A Bloody Good Secret (Secret McQueen #2)


Nolan smiled and moved to offer me his hand before catching a disapproving glare from Jameson and resuming his stoic pose.

“Pleasure to meet you,” he said in spite of himself. “We hear lots ’bout you ’round here.”

Jameson sighed dramatically, and Nolan recognized his mistake. It was also my introduction to Nolan’s unique voice, which was low and smooth. He seemed unable to attach the letter A to the beginning of words and had a classic Brooklyn accent that warmed my heart.

“What kind of information are you looking for?” Jameson asked.

“I’ve been contracted to eliminate a rogue threat by the name of Holden Chancery.” I watched them for any flicker of recognition and got nothing.


“I believe Mr. Chancery’s contract is…unjust. In order to prove it, I need to find out what he’s been accused of.”

Another long silence, this one isolated to our table, hung in the air. It was Nolan, not Jameson, who finally spoke up.

“You mean you want to help save the vampire?”


“But, you’re like some big-shot vampire slayer, ya? The biggest, baddest, ’ccording to word on the street.”

“I’m not disagreeing with that.”

“Then I don’t get it.”

Jameson must have been just as curious, because he hadn’t stopped Nolan from talking.

“This vampire is a friend. I trust when he says he’s innocent. He’s always had my back.” I hoped they could appreciate that.

Noriko stared at me with an expression so cold I got a chill.

“I came to you people because I thought you might want to save a life, rather than running around trying to take them,” I finished.

“We do save lives, Miss McQueen,” Jameson said, back to formal titles. “Every vampire we kill is a dozen lives we’ve saved.”

I formed my mouth into a thin line, and I narrowed my eyes at him. “You’re a fool if you think killing one vampire will save lives. The vampires you kill, the ones you can catch, they’re babies. Probably less than fifty years old and untrained in avoiding maniac vampire-slayer wannabes. If you ever met a true rogue, it would rip you and everyone in this bar to pieces in seconds. The true rogues are older than this city.” This was, of course, not true. Most rogues were middle-aged by vampire standards. One or two hundred years old and hell-bent on some sort of destructive agenda. They would still murder a group of mediocre slayers, though. The older vampire rogues, the ones who didn’t care about anything but bloodshed, they were the really scary ones. Vampires who didn’t care for the laws that kept their existence a secret, and only cared about the feed.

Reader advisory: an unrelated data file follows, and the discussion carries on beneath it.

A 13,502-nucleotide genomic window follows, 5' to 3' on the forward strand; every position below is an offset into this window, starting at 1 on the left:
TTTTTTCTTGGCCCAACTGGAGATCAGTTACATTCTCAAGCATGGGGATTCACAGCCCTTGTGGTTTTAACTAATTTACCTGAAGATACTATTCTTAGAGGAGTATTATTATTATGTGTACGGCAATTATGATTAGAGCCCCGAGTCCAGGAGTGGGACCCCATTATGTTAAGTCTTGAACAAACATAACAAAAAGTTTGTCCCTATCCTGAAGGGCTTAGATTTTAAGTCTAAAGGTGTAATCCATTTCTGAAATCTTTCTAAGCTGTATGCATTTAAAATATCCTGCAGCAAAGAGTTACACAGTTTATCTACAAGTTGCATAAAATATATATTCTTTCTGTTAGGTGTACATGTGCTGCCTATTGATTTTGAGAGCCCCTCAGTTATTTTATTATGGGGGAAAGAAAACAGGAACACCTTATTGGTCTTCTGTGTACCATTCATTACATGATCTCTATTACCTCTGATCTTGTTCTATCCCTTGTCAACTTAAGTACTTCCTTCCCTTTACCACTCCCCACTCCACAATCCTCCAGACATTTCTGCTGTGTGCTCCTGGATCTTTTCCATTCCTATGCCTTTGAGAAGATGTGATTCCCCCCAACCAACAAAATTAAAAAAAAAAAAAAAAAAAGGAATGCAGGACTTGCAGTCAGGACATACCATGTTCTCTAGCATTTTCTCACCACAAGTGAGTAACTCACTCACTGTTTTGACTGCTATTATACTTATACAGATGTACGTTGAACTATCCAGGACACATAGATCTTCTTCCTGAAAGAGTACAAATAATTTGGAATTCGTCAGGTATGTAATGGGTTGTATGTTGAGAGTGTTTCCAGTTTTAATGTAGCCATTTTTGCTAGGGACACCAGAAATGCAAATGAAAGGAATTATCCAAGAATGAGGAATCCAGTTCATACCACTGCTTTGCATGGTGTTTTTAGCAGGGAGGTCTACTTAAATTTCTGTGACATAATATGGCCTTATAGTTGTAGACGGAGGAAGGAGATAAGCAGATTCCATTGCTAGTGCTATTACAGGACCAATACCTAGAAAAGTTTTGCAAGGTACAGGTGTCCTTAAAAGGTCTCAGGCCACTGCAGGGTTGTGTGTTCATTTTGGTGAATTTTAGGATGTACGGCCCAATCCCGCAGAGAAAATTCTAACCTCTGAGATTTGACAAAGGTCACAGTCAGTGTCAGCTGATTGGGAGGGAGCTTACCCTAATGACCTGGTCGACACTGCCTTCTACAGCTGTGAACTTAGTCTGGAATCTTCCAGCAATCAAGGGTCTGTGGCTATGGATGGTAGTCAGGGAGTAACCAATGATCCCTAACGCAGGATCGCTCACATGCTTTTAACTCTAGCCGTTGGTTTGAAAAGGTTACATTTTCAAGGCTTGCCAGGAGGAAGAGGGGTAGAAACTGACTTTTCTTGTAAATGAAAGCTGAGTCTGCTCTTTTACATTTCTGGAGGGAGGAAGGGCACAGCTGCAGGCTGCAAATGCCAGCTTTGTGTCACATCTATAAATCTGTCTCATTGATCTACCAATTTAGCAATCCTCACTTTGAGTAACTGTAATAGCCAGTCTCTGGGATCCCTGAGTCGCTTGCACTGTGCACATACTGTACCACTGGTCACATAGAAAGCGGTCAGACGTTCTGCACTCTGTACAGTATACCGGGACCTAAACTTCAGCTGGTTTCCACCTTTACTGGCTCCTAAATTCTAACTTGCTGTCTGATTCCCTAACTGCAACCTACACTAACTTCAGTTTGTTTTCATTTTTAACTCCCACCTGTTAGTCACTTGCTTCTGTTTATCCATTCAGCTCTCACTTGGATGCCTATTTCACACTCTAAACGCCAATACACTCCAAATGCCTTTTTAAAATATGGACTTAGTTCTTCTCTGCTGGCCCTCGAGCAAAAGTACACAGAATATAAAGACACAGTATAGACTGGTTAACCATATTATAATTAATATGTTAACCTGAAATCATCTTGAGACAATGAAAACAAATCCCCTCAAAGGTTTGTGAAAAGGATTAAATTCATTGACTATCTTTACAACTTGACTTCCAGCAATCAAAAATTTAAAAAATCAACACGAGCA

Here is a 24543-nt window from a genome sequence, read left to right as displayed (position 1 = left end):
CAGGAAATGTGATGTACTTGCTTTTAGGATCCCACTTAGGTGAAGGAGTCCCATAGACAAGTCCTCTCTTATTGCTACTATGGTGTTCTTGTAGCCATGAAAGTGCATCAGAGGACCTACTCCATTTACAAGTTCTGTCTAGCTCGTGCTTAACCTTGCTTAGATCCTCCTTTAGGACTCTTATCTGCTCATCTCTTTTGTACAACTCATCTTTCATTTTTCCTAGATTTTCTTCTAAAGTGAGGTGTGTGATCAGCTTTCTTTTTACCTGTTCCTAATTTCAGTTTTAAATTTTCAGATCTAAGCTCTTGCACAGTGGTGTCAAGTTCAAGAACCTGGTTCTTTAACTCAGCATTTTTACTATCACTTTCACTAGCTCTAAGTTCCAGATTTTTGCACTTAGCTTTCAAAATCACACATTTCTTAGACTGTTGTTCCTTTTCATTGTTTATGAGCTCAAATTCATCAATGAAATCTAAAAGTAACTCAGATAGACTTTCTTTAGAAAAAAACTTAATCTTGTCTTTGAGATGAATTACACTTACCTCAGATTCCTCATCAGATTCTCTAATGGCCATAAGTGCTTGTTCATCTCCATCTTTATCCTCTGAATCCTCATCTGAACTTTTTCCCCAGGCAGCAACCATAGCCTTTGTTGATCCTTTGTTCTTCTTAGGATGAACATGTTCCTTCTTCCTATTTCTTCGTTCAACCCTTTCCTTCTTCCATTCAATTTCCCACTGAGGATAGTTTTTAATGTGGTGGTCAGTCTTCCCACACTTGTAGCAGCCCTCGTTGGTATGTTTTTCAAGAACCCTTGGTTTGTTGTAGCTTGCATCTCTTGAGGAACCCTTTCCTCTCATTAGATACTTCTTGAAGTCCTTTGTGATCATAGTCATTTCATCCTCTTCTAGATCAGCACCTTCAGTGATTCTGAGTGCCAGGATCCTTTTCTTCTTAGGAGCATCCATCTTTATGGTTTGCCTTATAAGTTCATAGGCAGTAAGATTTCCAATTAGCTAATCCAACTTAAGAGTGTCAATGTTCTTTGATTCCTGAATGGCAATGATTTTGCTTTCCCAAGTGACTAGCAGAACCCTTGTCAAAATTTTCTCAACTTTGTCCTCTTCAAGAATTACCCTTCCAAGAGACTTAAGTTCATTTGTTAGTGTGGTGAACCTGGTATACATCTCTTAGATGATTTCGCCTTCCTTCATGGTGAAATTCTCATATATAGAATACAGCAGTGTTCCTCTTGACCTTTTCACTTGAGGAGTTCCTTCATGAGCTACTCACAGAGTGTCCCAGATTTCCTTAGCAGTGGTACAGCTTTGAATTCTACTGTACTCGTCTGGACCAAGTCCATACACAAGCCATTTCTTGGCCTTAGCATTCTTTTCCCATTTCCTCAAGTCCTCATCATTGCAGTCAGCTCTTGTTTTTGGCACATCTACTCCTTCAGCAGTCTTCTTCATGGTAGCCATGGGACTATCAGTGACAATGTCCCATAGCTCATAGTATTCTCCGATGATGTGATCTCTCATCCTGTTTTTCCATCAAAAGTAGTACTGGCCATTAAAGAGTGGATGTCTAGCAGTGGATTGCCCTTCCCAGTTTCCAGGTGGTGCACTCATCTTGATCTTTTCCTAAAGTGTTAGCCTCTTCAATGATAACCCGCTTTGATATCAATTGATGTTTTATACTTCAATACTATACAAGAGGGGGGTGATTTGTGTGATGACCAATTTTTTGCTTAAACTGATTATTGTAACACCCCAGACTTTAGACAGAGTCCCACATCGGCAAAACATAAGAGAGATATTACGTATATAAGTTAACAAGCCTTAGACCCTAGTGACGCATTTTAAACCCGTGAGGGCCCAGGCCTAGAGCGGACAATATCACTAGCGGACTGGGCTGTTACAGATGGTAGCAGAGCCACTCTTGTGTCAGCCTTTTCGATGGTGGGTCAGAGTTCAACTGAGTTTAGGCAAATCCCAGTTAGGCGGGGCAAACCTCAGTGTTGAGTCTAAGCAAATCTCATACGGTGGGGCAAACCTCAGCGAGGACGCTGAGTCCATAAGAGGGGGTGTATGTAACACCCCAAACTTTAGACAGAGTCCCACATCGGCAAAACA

I’d known a few of them in my time, and those rogues even made me fearful for my life. When all you care about is death, you have little else to lose. Those vampires were the scariest. I doubted anyone in this room had ever met a vampire more than thirty years dead.

I rubbed the bridge of my nose and fought off the looming headache a few minutes longer. I was crankier than usual, thanks to my hunger, and being irritated wasn’t helping. There was no avoiding it; I’d need to stop at Calliope’s before I went home. I needed blood.

“I’m sorry. I know you think what you do is noble, and in theory it is. But there are vampires who mean no harm to humans.”

“Every vampire means harm to humans,” Nolan said, and pain flashed over his face. There was a story there, and I wanted to know it.

“Look, my mother was almost killed by a vampire, I get it,” I replied. This was, for all intents and purposes, true. What I didn’t mention was the vampire in question had been my formerly human father, and thanks to the vampire blood he fed her, I became the freak show I was today. My confession seemed to soothe Nolan’s frustration.

“If they almost killed someone you love, how could you work for them?” he asked.

I didn’t bother explaining how often I wished my father had finished the job, or how there was no love between Mercy McQueen and me. My personal history didn’t belong here because no one would ever be able to deal with the complexities of it all. I barely could.

“The vampire council exists to protect humanity, whether or not you want to believe it. They police vampires and make sure humanity never learns the truth about the existence of vampires in the world. That keeps human collateral to a minimum.”

“Human collateral?” Nolan looked disgusted. My word choice was poor at best, but I’d been with the monsters too long. Even I sometimes saw death that way.

“I’m a killer, Nolan,” I admitted. “I’m not the most…delicate person to explain this.”

Jameson drummed his fingers on the table, returning my attention to the rest of the group.

“Given our clear ineptitude at vampire hunting, how would you propose we help you?” He was clearly offended, but I suspected it was more because I’d drawn awareness to the truth rather than spoken a lie. He must have lost others to more experienced rogues and had probably earned his nasty scar in a similar fashion. If Jameson had survived a fight with a true rogue, I owed him more respect than I had been giving him, and I decided to operate henceforth as if he had earned it.